North Sea, U.S. Gulf Producers Work to Keep COVID-19 Off Platforms
The coronavirus epidemic is creating disruption for the offshore oil and gas industry, with operators working to keep COVID-19 off of their rigs and to minimize the impact on operations if it arrives. These new complications arrive as oil companies are slashing expenditures in an attempt to adapt to historically-low oil prices.
In the U.S. Gulf of Mexico, 23 cases of COVID-19 have been connected to offshore oil and gas platforms, the National Ocean Industries Association recently told Bloomberg. The virus has arrived on U.S. production rigs in several incidents. Chevron encountered two cases aboard its Big Dog platform, leading to a brief interruption in operations. At the end of March, BP reported that several workers had tested positive after a stint aboard an undisclosed platform in the U.S. Gulf. It has also affected the Bureau of Safety and Environmental Enforcement (BSEE), which has experienced three cases to date - including two who traveled to offshore installations in recent months.
The outbreak is not limited to U.S. producers. On Tuesday, the small British oil company Spirit Energy said that it has shut down production at the Chestnut field due to an outbreak of COVID-19 on board the Teekay Offshore Partners-operated FPSO Hummingbird Spirit. One confirmed case and one potential case were medevaced from the platform last week.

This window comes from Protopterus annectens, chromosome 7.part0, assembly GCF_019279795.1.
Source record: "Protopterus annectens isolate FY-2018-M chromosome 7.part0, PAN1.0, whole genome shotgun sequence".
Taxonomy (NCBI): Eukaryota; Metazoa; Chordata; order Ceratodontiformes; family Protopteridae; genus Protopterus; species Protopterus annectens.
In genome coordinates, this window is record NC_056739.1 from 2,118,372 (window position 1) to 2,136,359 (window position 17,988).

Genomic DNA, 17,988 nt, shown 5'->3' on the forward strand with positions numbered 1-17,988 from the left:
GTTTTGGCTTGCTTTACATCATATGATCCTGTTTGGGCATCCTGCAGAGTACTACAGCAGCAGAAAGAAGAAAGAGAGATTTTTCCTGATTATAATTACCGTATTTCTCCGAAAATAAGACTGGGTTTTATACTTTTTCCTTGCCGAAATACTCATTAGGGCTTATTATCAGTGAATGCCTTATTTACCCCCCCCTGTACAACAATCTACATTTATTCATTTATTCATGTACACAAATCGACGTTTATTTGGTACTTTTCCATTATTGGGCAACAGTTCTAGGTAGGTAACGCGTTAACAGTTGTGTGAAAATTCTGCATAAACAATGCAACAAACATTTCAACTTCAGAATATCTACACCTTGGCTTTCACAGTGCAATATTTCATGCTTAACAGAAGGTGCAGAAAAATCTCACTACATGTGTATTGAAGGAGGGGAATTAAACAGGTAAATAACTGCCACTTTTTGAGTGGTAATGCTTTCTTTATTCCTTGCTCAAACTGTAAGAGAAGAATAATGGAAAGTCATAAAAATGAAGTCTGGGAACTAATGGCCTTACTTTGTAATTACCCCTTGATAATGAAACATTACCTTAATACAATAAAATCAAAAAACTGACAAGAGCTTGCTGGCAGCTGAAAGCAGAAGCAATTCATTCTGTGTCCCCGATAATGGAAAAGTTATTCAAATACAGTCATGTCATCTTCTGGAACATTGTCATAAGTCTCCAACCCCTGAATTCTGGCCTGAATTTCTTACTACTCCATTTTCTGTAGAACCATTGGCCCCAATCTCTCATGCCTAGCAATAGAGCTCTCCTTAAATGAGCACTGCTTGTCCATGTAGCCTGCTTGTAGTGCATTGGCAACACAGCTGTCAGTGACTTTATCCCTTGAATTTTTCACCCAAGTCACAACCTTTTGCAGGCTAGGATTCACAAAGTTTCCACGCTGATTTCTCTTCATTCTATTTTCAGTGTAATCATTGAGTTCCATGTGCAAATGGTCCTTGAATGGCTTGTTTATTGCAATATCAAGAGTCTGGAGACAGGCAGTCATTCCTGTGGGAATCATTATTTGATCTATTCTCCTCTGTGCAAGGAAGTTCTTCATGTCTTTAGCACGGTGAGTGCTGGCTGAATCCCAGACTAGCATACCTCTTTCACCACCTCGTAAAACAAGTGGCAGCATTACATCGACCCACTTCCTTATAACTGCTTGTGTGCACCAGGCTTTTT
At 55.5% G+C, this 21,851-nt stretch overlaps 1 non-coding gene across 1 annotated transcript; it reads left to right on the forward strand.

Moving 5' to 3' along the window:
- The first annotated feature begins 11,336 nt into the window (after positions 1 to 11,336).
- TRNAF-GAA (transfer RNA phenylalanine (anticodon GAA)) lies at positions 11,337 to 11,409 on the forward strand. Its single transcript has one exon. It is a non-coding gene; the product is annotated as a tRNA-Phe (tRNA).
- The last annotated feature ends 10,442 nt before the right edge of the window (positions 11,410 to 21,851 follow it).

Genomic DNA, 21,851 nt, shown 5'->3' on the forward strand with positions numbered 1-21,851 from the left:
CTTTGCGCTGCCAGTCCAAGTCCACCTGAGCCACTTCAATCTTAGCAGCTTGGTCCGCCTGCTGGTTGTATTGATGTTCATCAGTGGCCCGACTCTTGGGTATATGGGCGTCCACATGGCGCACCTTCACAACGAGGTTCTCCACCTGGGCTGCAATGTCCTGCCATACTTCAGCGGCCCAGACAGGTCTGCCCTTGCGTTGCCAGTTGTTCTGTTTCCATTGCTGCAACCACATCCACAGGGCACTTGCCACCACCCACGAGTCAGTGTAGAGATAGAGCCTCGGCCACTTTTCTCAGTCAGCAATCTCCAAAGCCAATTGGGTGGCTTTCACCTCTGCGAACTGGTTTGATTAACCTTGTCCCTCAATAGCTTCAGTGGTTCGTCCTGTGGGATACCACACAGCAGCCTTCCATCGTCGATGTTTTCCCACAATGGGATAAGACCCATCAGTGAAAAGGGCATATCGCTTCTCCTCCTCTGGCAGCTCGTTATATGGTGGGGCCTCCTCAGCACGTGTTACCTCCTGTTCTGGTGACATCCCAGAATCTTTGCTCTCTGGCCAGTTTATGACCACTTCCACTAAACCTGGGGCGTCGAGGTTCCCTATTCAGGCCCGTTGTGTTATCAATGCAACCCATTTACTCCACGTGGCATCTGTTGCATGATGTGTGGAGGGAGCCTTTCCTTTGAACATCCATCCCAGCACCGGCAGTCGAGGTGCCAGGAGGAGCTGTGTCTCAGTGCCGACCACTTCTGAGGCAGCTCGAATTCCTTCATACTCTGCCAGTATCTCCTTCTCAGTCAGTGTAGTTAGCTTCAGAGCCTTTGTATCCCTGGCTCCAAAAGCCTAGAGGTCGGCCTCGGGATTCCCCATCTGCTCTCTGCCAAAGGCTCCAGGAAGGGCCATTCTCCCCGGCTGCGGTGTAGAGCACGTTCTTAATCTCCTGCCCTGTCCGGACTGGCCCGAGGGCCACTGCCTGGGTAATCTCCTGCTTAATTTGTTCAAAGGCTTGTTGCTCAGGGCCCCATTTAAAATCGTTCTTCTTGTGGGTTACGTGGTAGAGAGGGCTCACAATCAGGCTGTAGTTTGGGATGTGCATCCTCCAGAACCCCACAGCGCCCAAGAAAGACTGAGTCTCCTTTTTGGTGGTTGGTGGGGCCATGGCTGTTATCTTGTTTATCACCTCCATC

The news follows just weeks after Spirit completed a successful drilling campaign to extend the Chestnut field's life for three years. It also arrived on the same day that Spirit Energy's owner, Centrica, announced that it would cut Spirit's E&P budget by about 20 percent due to market conditions.
Last week, a contract worker who had been evacuated from another UK North Sea facility - Total/Eni's Elgin-Franklin complex - passed away at home after becoming ill aboard the platform. It is not known whether the death was coronavirus-related.
Rystad warns of impact on exploration
Over the medium term, the pandemic's combined operational and economic effects on the oil industry will likely reduce exploration activity. At least nine of the world’s top planned exploration wells for 2020 are at risk of being suspended as a result of the combined effect on oil and gas activities of the Covid-19 virus and the oil price war between Saudi Arabia and Russia, according to a new analysis from Rystad Energy. These wells - both onshore and off - would target a combined seven billion barrels of oil equivalent.
The wells are potential candidates for suspension because of their commercial viability under current price levels, shutdowns that affect the supplies of equipment components, operators’ prioritization among other targets and limitations in crew movements, among other reasons, Rystad said.